eBird is a popular website and app where birders can record check lists, photos and audio recordings. The submitted data documents bird distribution, abundance, habitat use, and trends through checklist data collected within a simple, scientific framework. Birders enter when, where, and how they went birding, and then fill out a checklist of all the birds seen and heard during the outing. eBird’s free mobile app allows offline data collection anywhere in the world, and the website provides many ways to explore and summarize data and other observations from the global eBird community.
eBird is the world’s largest biodiversity-related citizen science project, with more than 100 million bird sightings contributed each year by eBirders around the world. A collaborative enterprise with hundreds of partner organizations, thousands of regional experts, and hundreds of thousands of users, eBird is managed by the Cornell Lab of Ornithology.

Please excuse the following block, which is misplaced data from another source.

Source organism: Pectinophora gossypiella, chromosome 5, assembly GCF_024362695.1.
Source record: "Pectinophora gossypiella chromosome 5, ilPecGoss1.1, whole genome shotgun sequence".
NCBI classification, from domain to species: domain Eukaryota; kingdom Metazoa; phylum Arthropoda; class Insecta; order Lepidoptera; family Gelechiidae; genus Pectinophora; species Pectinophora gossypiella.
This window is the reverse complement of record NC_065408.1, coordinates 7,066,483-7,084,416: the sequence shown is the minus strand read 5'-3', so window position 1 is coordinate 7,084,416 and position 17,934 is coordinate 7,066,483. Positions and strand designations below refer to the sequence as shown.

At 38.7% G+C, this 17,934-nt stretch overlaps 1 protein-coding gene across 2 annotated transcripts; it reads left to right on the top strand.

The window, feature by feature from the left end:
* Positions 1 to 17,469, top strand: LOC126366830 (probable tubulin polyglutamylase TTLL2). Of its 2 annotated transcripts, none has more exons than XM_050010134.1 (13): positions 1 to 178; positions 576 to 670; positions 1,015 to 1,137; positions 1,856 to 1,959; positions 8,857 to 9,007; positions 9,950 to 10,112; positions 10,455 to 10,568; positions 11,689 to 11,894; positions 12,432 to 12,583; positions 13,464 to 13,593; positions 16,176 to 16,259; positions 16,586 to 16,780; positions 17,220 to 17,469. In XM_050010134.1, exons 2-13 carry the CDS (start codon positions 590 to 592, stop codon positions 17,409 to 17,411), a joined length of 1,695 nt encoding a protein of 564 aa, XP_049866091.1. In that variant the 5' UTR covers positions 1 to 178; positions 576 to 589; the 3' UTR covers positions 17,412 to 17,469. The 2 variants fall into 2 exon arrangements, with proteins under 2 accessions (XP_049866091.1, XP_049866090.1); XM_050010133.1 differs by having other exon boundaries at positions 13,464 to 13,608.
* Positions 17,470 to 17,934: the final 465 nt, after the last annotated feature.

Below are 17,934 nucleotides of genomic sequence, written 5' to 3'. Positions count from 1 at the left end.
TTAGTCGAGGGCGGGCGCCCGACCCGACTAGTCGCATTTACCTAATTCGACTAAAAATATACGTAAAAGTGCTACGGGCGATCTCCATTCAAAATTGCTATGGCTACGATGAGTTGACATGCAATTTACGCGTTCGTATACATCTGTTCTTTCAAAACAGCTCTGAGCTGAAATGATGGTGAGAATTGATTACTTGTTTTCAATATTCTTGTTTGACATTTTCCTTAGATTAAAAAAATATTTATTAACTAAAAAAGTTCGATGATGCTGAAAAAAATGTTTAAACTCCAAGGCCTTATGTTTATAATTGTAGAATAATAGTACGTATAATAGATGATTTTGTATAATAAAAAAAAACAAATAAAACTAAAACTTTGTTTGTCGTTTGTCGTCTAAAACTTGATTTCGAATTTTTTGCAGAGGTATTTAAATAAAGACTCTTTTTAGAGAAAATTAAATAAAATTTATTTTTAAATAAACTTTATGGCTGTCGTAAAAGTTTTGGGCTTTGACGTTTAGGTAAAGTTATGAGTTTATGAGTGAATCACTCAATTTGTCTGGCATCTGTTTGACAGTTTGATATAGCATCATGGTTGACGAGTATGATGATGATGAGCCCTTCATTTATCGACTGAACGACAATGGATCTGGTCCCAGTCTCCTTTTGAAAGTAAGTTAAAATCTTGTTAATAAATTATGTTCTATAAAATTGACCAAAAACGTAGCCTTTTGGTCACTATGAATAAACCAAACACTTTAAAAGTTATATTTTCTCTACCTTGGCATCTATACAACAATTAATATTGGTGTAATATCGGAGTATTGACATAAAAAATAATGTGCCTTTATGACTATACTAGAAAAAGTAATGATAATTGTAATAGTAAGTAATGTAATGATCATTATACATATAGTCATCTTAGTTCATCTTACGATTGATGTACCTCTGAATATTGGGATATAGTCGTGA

Belize has no shortage of eBirders, and most guides are proud of their lists! Their contributions to eBird have been instrumental in building a database of birds, their habitats and when they are observed. This invaluable information not only provides big-picture data such as population trends and changes but helps those who visit Belize in knowing where to go when pursuing their avian dreams.
Thanks to our Belizean eBirders, the below information is available.
Top Hot Spots by Species (to date December 29, 2018)
1. Lamanai Maya Site – Orange Walk – 368 species
2. Black Rock Lodge – Cayo – 362 species
3. Lamanai Outpost & Lodge – Orange Walk – 357 species
4. Chan Chich – Orange Walk – 353 species
5. Cockscomb Basin Wildlife Sanctuary – Stann Creek – 349 species
6. Chaa Creek – Cayo – 345 species
7. La Milpa Field Station – Orange Walk -343 species
8. Crooked Tree Wildlife Sanctuary – Belize -336 species
9. Green Hills Butterfly Ranch – Cayo – 321 species
10. Belize Botanic Gardens & duPlooy’s Jungle Lodge – Cayo – 319 species
Top Districts by Species (to date December 29, 2018)
1. Toledo – 519 species
2. Stann Creek – 497 species
3. Belize – 491 species
4. Cayo – 491 species
5. Orange Walk – 453 species
6. Corozal – 378 species